In recent weeks, more than a dozen women have contacted the Park County Sheriff’s Office to report being abused at a Clark facility for troubled teenage girls. The allegations — from 15 …
In recent weeks, more than a dozen women have contacted the Park County Sheriff’s Office to report being abused at a Clark facility for troubled teenage girls. The allegations — from 15 former patients of Trinity Teen Solutions — are all years old, dating as far back as 2007 to as recently as 2015.
Angie Woodward, who co-founded Trinity with her husband Jerry, said in an interview that the business takes any allegations of abuse or mistreatment very seriously.
However, she also said the complaints appear to be coming from a group of young women who have repeatedly complained about the facility over the last decade.
“We’ve been doing this for 17 years and it’s just devastating to have those kind of reports come through,” Woodward said last month.
On its website, Trinity Teen Solutions describes itself as a Catholic residential treatment center that combines evidence-based therapy with a Christian environment. The for-profit business sits on a 160-acre ranch off Road 8RA that borders the Shoshone National Forest.
Park County Sheriff’s Office Public Affairs Officer Lance Mathess said the recent complaints — which came in between late February and mid-March — are the first reports of abuse that his office has received about Trinity Teen Solutions.
Records do show that the Wyoming Department of Family Services, which licenses the residential treatment facility, has previously received complaints. Reports provided to the Tribune by Woodward indicate that the department cleared the facility in four separate investigations.
DFS officials looked into a litany of allegations in 2011 and 2012. At the time, unnamed former patients alleged that Trinity failed to provide adequate medical care; humiliated them by making them wear signs, calling them names or putting girls on “leashes;” punished them by restricting access to the bathroom and food or forced girls to sit in a chair all day without speaking; and censored communications with family members.
However, the DFS investigation concluded that all of those allegations were unsubstantiated, finding there was either no evidence or not enough evidence to support any of the claims.
More complaints were lodged in 2014 and 2018, and the reports show that Trinity Teen Solutions was exonerated in those DFS investigations as well.
“These [allegations] have been investigated multiple times by the Department of Family Services,” Woodward said.
It’s unclear exactly what has been alleged in the recent criminal complaints to the sheriff’s office. When she spoke to the Tribune last month, Woodward said she knew nothing about the reports, as she had yet to be contacted by the sheriff’s office. Mathess, meanwhile, declined to comment on any of the details of the allegations, citing the pending investigation.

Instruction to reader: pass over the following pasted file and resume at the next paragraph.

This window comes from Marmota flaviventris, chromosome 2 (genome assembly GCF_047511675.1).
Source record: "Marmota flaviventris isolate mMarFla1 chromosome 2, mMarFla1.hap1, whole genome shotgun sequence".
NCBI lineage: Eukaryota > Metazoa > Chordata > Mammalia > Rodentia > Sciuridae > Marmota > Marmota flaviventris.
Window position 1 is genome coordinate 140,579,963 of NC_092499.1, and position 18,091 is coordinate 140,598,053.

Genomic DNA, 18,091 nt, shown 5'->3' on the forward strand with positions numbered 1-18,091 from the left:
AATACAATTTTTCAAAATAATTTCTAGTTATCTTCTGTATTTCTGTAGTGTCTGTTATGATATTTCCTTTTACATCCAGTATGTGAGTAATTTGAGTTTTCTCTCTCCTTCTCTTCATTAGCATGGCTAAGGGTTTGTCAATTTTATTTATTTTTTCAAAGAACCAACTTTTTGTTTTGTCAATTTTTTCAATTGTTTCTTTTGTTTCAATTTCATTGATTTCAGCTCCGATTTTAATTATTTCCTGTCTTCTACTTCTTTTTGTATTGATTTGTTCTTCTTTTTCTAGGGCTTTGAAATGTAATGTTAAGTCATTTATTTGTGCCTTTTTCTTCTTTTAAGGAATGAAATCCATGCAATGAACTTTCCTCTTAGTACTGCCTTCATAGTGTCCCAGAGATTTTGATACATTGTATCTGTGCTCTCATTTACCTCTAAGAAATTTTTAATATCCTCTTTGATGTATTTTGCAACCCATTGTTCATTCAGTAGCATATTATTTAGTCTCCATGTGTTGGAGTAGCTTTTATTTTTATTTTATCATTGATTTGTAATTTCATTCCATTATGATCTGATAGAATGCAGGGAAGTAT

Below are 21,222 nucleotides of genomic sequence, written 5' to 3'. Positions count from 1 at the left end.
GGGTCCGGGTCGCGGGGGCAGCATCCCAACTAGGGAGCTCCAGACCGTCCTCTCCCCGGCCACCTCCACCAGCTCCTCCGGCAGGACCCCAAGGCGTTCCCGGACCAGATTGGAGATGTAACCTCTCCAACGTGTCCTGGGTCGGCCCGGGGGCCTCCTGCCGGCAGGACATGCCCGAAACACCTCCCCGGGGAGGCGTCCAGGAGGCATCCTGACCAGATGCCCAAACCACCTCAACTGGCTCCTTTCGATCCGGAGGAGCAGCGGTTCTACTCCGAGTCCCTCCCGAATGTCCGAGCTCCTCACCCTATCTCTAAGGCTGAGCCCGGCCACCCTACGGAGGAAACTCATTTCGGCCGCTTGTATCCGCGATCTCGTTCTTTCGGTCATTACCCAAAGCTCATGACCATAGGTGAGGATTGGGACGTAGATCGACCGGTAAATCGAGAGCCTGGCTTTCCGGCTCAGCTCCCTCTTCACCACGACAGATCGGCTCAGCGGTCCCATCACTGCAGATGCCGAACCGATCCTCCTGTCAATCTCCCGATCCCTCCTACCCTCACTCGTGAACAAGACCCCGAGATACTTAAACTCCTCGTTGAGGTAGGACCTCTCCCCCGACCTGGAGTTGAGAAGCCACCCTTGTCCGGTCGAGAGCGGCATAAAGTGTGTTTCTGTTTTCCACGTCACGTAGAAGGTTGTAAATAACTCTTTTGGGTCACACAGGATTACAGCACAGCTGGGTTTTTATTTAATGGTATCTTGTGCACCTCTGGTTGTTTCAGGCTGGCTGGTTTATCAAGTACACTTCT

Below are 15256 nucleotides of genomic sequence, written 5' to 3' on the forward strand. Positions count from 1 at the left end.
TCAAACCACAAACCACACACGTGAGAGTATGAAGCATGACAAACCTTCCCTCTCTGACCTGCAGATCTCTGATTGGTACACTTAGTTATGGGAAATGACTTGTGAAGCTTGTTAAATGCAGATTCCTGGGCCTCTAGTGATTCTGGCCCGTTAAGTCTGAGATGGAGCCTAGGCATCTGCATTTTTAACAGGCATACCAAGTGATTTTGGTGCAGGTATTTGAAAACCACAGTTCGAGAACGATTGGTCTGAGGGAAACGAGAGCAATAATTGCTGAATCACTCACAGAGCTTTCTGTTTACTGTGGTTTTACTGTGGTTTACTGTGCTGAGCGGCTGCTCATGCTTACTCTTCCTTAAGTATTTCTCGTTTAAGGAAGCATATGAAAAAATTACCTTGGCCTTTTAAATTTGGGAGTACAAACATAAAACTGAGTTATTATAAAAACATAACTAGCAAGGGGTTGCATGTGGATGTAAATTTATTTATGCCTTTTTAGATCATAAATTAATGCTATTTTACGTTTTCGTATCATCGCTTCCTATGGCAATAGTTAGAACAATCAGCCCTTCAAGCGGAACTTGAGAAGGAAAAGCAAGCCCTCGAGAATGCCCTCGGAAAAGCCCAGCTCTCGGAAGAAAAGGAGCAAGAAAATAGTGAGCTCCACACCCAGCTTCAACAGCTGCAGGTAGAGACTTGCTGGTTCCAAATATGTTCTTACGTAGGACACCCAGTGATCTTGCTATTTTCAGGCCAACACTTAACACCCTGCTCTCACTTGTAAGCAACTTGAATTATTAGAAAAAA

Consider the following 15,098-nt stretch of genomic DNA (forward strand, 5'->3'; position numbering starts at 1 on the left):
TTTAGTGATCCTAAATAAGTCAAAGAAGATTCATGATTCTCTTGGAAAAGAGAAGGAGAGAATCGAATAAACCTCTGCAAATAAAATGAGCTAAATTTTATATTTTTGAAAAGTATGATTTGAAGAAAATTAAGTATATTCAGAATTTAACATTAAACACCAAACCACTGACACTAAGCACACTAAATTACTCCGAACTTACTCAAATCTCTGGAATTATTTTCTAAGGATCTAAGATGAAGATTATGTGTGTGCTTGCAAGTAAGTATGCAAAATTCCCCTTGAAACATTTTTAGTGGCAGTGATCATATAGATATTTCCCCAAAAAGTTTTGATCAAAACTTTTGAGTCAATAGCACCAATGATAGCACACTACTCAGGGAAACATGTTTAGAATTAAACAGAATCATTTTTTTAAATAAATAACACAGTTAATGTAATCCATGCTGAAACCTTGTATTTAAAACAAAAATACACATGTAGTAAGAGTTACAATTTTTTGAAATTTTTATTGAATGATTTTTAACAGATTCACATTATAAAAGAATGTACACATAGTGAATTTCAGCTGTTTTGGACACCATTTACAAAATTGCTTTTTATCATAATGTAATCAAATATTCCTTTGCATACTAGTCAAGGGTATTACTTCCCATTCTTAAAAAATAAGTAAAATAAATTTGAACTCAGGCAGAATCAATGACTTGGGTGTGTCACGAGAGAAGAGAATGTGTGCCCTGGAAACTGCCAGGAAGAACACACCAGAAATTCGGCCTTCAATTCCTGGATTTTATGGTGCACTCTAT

He also said he couldn’t comment on why the women decided to come forward now and in an apparent bunch: The first six reports came into the sheriff’s office on Feb. 24, with the rest trickling in at the rate of one, two or three reports per day through March 13.
Over the years, a handful of former patients have taken to Yelp, Google Review, the Better Business Bureau, a Facebook group and even started a “Trinity Teen Solutions Survivors” website, posting allegations of abuse that are similar to the reports made to the Wyoming Department of Family Services.
In 2016, Trinity Teen Solutions sued three former patients for defamation for various online posts; the Woodwards alleged that the three women — Florida residents Claire Malone Matson and Mollie Lynch and Chanel Plander of California — had knowingly made “wildly false statements” about the center in an effort to damage it. The lawsuit ended with a confidential settlement, Woodward said, and the reviews and postings in question from the women appear to have been removed from the web.
Still, some negative reviews remain. In January, a Yelp user identifying herself as Maggie H. of Illinois gave Trinity a one-star review and shared many of the allegations that the Department of Family Services has said are unsubstantiated.
For instance, Maggie alleges that girls were punished by being forced to sit in a chair for weeks without speaking — and had to eat “a bowl of kidney beans and olives instead of a regular meal” if they broke the rules. The 23-year-old also says she received a poor education and became someone she hated.
“... We were constantly reminded that if we didn’t behave and change, that we would be held there indefinitely,” wrote Maggie, who said she was at the center from October 2011 to July 2013.
After the program, “I sought treatment as an adult at facilities that had a proper understanding of my mental illnesses and addictions, and were able to effectively treat these things,” the 23-year-old wrote. “I am doing better now, it is in spite of Trinity Teen Solutions, not because of it.”
For its part, Trinity says a full 96 percent of the girls who complete their program “effectively overcome the struggles in their lives.”
Woodward said the negative reviews and complaints are outliers among the roughly 2,000 girls from all over the United States who have gone through Trinity Teen Solutions since its founding.
She called the situation “very sad.”
“It’s just devastating, because of course we’re never in the paper for the good we do,” she said. “A couple thousand girls and we’re never in the paper for that, for the little lives we save.”
Different sheriff’s deputies are handling the investigations into the 15 complaints of abuse and assault, Mathess said.
“We have no way of knowing when the investigations will be completed,” he said, adding Monday that, “They are all still open and ongoing.”